How to Bleed a Radiator & Other Radiator Problems Solved

QUICK GUIDE SUMMARY

Bleeding radiators, balancing radiators, radiator not getting hot and when to repair or replace.

We give you expert advice on common radiator problems. But first, how does a radiator work? Radiators are ‘wet’ heating systems, i.e. they are filled with water that has been heated by the boiler and circulated around the system. Heated water ‘flows’ from the boiler and then ‘returns’ back to it (hence system pipework is referred to a ‘flow’ and return’). There are some very common problems you can experience with radiators:

  1. One radiator is not working or one radiator is not getting hot
  2. Radiator is cold at the bottom
  3. A radiator is leaking
  4. None of the radiators are working

We talk you through the likely causes and advise on repair or replacement.

Overview of Radiators

If one radiator is not working

or not getting hot - it may require bleeding or balancing.

Some or all radiators are cold

at the bottom hot at the top they are likely affected by sludge and you’ll need a powerflush

Leaking radiators

 if it is the valve leaking it can be repaired or replaced, a radiator leaking from the body can only be replaced

None of my radiators are not working

likely the boiler or central heating pump. Possibly a blockage close to the boiler.

HOW TO USE THIS GUIDE

Using this Guide: use this guide to work out what is wrong with your radiator(s) and find a solution

Problems with a single radiator

Radiators that are cold at the bottom

leaking radiators

None of my radiators are working

One radiator is not working

This is a common fault with two very common causes:

  • There is an airlock in the radiator and the radiator requires bleeding.
  • The water in the system is not circulating and the radiators require balancing

How to Bleed a Radiator

‘Bleeding’ a radiator means releasing trapped air in the radiator. This is done by pressing in a small valve at the top of the radiator, located at one end, with a ‘radiator key’ and holding in until all of the air has been released. NB your radiators may have a decorative grill and side panels which will cover the valve. You will need to lift the grill and side panels off first.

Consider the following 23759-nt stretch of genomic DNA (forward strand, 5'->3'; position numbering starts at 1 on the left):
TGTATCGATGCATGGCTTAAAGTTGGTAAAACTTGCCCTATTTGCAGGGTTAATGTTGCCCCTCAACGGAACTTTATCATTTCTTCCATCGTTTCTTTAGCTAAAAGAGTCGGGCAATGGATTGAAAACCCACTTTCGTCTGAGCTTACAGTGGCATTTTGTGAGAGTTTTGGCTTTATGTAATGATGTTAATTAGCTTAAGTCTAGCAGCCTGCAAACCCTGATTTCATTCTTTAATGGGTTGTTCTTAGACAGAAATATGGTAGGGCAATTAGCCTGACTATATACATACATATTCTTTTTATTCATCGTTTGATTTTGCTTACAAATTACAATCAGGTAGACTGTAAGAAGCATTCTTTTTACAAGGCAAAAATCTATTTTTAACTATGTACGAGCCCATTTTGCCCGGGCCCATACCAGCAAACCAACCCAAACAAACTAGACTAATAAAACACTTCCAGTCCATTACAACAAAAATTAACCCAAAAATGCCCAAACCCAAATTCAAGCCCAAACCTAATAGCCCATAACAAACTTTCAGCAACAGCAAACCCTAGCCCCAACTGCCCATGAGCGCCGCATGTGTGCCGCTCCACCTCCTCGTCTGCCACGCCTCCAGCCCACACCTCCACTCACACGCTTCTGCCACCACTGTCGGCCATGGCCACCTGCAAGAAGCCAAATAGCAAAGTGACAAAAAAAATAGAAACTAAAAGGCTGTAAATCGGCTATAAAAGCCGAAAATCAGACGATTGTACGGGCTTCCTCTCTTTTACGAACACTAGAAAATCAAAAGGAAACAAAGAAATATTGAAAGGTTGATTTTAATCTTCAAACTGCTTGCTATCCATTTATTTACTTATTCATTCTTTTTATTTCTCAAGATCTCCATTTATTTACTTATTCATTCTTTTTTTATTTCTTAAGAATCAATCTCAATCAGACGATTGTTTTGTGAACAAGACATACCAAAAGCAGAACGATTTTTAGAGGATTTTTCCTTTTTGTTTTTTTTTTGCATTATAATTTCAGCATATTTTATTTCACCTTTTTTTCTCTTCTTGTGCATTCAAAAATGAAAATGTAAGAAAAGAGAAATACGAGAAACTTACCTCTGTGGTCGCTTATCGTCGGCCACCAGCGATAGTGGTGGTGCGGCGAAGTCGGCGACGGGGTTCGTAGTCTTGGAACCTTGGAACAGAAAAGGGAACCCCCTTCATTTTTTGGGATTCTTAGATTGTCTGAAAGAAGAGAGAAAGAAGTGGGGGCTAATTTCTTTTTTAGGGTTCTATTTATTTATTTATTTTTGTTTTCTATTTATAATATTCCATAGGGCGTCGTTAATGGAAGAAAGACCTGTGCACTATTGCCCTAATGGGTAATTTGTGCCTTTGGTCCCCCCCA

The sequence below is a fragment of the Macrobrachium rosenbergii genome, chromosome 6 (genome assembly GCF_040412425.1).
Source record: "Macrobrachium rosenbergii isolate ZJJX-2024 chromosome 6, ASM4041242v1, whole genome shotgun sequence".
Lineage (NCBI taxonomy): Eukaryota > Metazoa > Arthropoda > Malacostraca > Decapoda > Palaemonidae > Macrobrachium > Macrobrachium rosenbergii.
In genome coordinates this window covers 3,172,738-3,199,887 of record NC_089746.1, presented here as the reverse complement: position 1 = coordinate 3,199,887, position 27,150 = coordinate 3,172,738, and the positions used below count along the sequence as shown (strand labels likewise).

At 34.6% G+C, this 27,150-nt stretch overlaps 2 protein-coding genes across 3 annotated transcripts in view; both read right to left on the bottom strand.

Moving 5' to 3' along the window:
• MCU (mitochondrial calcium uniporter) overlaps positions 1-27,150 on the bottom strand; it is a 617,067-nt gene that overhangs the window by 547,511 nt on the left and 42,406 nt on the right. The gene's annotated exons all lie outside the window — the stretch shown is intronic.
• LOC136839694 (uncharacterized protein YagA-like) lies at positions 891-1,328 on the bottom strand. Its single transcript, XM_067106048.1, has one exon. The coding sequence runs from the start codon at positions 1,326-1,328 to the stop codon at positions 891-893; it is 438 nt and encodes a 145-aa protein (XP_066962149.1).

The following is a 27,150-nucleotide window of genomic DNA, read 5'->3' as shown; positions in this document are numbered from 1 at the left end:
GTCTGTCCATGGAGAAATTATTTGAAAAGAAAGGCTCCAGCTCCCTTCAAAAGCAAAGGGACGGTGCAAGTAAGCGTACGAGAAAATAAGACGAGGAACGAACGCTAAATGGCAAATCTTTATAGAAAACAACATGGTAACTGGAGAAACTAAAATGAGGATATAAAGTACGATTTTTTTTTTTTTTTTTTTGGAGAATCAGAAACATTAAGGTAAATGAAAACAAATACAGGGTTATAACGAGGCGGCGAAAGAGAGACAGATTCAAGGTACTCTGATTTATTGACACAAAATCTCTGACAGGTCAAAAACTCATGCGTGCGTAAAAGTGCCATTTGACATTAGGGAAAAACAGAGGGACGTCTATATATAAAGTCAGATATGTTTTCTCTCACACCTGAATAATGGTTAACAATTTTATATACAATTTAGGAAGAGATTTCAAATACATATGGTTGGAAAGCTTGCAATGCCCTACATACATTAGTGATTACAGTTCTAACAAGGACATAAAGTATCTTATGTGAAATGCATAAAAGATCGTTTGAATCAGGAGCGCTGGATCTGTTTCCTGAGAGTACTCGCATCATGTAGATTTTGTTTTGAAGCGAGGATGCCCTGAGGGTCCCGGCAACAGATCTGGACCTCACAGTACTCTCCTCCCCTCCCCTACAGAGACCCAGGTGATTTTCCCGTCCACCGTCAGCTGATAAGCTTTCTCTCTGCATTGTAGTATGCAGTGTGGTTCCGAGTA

How to Balance a Radiator

When water does not flow around the whole system then the radiators will need balancing. Water will always take the easiest route and often this means it will skip out radiators and travel back to source without heating them.

To encourage water to flow fully around the system, it necessary to restrict the path through the easiest course. This is done by tightening the ‘lock shields’ (valves) and restricting the flow to the ‘easy to reach’ radiators. Balancing radiators is a specialist skill that will usually require the help of an experienced plumber or heating engineer.

Radiators that are cold at the bottom

Radiators that are cold at the bottom is a sign that a system is heavily affected by rust or ‘sludge’

System water will corrode pipes and radiators unless a chemical ‘inhibitor’ has been added. Over time rust collects in small piles at the bottom of the radiators leaving these areas cold.

It is likely that pipes are also heavily affected. The only solution is ‘powerflush’ the system.

Leaking radiators

Most new radiators will come with a 10-20 year warranty. Many 25-40 year old radiators are still going strong. Never the less, some will eventually spring a leak. It is important to establish whether the valve is leaking or the radiators itself. The valve can be replaced. If the leak is coming from the fabric of the radiator then it will require replacement.

None of my radiators are working

This is mostly likely to be a problem with the boiler or the system pump. You may still be able to get hot water however. You will need to call a boiler repair engineer out to diagnose and repair.

Occasionally it can be a total blockage close to the boiler, but this is pretty rare.

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